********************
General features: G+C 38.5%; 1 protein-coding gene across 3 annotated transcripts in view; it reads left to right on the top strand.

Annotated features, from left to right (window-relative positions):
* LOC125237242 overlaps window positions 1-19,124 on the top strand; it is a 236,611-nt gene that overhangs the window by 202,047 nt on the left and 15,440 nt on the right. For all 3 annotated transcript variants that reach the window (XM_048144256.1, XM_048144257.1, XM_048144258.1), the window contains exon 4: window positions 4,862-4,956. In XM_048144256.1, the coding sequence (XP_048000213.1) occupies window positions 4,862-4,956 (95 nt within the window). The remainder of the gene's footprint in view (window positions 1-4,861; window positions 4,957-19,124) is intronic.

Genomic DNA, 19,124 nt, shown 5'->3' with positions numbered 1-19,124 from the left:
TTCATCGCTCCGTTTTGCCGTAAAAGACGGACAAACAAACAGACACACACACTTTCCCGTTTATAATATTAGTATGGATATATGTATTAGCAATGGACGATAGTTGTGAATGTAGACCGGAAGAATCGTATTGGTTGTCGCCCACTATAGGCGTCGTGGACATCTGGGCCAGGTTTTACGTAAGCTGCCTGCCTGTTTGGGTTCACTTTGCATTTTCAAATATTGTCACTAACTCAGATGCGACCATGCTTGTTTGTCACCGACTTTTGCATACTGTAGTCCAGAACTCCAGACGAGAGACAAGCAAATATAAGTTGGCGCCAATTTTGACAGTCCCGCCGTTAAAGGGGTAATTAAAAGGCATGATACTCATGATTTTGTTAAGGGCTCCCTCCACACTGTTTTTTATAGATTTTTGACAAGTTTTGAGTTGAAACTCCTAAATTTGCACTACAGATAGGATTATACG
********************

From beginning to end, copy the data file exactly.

General features: G+C 38.5%; 1 protein-coding gene across 3 annotated transcripts in view; it reads left to right on the top strand.

Annotated features, from left to right (window-relative positions):
* LOC125237242 overlaps window positions 1-19,124 on the top strand; it is a 236,611-nt gene that overhangs the window by 202,047 nt on the left and 15,440 nt on the right. For all 3 annotated transcript variants that reach the window (XM_048144256.1, XM_048144257.1, XM_048144258.1), the window contains exon 4: window positions 4,862-4,956. In XM_048144256.1, the coding sequence (XP_048000213.1) occupies window positions 4,862-4,956 (95 nt within the window). The remainder of the gene's footprint in view (window positions 1-4,861; window positions 4,957-19,124) is intronic.

Genomic DNA, 19,124 nt, shown 5'->3' with positions numbered 1-19,124 from the left:
TTCATCGCTCCGTTTTGCCGTAAAAGACGGACAAACAAACAGACACACACACTTTCCCGTTTATAATATTAGTATGGATATATGTATTAGCAATGGACGATAGTTGTGAATGTAGACCGGAAGAATCGTATTGGTTGTCGCCCACTATAGGCGTCGTGGACATCTGGGCCAGGTTTTACGTAAGCTGCCTGCCTGTTTGGGTTCACTTTGCATTTTCAAATATTGTCACTAACTCAGATGCGACCATGCTTGTTTGTCACCGACTTTTGCATACTGTAGTCCAGAACTCCAGACGAGAGACAAGCAAATATAAGTTGGCGCCAATTTTGACAGTCCCGCCGTTAAAGGGGTAATTAAAAGGCATGATACTCATGATTTTGTTAAGGGCTCCCTCCACACTGTTTTTTATAGATTTTTGACAAGTTTTGAGTTGAAACTCCTAAATTTGCACTACAGATAGGATTATACG